In a blog post today, hardware wallet designer Ledger returned to his customer database breach in July 2020 where two employees of the e-commerce platform Shopify were behind the hack.
on December 23rd, 2020 we received a notification from our e-commerce service provider, Shopify, regarding an incident involving merchant data in which rogue member(s) of their support team obtained customer transactional records, including Ledger’s. The agent(s) illegally exported customer transactional records in April and June 2020. According to Shopify, this is related to the incident reported September 2020, which concerns more than 200 merchants, but until December 21st, 2020, Shopify had not discovered that Ledger was also targeted in this attack. Shopify tells us they engaged digital forensics experts and counsel to continue their investigation on the matter and have reported the matter to law enforcement in both Canada and the USA.
Along with forensic firm Orange Cyberdefense we were able to establish that it affects approximately 292,000 customers. While the database is 93% similar to those exposed in the previous attack there were approximately 20,000 new customer records including, email, name, postal address, product(s) ordered and phone number included in this breach.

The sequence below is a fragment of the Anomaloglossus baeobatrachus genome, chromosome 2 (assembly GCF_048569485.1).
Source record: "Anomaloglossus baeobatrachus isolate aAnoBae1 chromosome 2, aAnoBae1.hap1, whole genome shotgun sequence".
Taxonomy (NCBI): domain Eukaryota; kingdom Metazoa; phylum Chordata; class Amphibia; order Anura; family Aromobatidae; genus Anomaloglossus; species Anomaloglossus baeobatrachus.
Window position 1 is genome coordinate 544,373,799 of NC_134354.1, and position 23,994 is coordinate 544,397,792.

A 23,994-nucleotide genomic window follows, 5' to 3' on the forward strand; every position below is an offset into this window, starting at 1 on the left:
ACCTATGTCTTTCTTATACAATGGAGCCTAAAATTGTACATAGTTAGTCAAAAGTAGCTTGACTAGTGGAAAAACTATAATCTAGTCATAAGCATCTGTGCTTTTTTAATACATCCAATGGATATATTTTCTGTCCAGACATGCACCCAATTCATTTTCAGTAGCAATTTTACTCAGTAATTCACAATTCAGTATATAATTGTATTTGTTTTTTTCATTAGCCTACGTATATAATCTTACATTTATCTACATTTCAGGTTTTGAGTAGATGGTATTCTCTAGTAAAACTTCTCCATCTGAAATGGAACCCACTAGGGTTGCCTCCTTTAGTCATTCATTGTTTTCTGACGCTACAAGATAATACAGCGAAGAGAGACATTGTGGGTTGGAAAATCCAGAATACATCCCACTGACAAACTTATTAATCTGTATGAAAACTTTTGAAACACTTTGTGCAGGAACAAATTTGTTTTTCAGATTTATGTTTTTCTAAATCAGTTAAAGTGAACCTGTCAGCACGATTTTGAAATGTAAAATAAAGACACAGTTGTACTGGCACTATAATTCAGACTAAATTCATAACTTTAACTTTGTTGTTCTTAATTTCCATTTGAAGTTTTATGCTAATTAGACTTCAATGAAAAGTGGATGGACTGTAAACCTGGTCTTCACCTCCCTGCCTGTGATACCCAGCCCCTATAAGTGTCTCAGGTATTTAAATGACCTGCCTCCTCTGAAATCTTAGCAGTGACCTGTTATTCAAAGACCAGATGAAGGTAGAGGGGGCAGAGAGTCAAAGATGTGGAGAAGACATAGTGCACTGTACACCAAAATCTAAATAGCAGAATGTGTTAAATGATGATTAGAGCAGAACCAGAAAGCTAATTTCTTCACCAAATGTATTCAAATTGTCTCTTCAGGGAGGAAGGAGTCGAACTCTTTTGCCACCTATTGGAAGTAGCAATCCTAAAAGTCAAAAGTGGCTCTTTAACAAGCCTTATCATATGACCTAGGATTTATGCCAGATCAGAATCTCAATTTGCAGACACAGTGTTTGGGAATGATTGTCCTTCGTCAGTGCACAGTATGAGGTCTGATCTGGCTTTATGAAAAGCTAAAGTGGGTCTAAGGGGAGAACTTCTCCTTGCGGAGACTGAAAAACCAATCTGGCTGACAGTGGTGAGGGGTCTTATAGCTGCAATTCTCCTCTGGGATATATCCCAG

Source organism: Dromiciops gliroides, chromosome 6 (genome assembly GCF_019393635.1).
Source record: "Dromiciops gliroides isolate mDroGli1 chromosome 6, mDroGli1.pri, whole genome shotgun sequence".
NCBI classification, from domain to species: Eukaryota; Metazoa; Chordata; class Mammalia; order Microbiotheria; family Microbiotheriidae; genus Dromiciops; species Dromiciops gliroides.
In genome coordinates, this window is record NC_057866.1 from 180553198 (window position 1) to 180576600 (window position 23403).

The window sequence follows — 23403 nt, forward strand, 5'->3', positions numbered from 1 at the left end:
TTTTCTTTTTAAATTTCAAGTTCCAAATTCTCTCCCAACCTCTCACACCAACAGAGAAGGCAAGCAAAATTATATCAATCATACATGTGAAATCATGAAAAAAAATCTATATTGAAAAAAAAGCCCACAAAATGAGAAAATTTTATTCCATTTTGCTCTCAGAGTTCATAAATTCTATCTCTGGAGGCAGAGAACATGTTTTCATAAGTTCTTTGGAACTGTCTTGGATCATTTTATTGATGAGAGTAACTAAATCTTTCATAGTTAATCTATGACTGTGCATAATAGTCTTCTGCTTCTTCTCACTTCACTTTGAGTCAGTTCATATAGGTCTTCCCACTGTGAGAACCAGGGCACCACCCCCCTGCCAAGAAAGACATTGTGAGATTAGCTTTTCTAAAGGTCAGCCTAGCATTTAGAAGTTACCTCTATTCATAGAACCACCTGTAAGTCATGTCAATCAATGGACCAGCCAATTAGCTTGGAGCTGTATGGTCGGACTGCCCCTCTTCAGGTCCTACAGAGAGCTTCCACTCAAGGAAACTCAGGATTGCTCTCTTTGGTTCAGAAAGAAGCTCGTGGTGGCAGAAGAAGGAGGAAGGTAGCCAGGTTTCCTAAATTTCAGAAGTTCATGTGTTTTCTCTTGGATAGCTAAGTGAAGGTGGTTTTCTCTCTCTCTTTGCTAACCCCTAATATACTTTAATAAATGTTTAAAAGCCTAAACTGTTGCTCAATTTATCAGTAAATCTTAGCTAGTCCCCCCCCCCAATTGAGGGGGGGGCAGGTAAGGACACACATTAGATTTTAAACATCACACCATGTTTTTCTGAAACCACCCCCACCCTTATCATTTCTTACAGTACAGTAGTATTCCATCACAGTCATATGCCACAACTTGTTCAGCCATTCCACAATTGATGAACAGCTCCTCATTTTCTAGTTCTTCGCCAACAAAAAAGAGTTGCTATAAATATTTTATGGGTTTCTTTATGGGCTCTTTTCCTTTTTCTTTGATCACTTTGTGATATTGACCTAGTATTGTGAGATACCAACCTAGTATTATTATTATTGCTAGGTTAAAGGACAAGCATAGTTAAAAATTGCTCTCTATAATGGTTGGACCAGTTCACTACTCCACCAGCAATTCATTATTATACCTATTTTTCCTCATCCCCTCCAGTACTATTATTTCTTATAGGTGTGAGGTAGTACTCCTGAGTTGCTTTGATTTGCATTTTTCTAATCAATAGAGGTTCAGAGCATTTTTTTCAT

The investigation into the incident involving Shopify is ongoing and we will continue to update you as the situation unfolds. As of today: We notified the French Data Protection Authority on December 26th, 2020. After completing forensics with Orange Cyberdefense we informed all customers affected by this breach via email on January 13th, 2021. We continue to work with Shopify and prosecutors on the case; an investigation is already underway, led by the FBI and the RCMP. Ledger also reported the events to the French Public Prosecutor and filed a complaint against the rogue agent(s). We are continuing to work with Shopify using new internal processes to ensure enhanced security.
The Ledger hack
Ledger publicly revealed that customer information had been compromised in July 2020. At the time, the company estimated 9,500 customers had been affected by the hack. In the following months, CoinDesk documented a string of convincing phishing attempts executed by the hackers, including emails that mimicked official Ledger correspondence and text messages.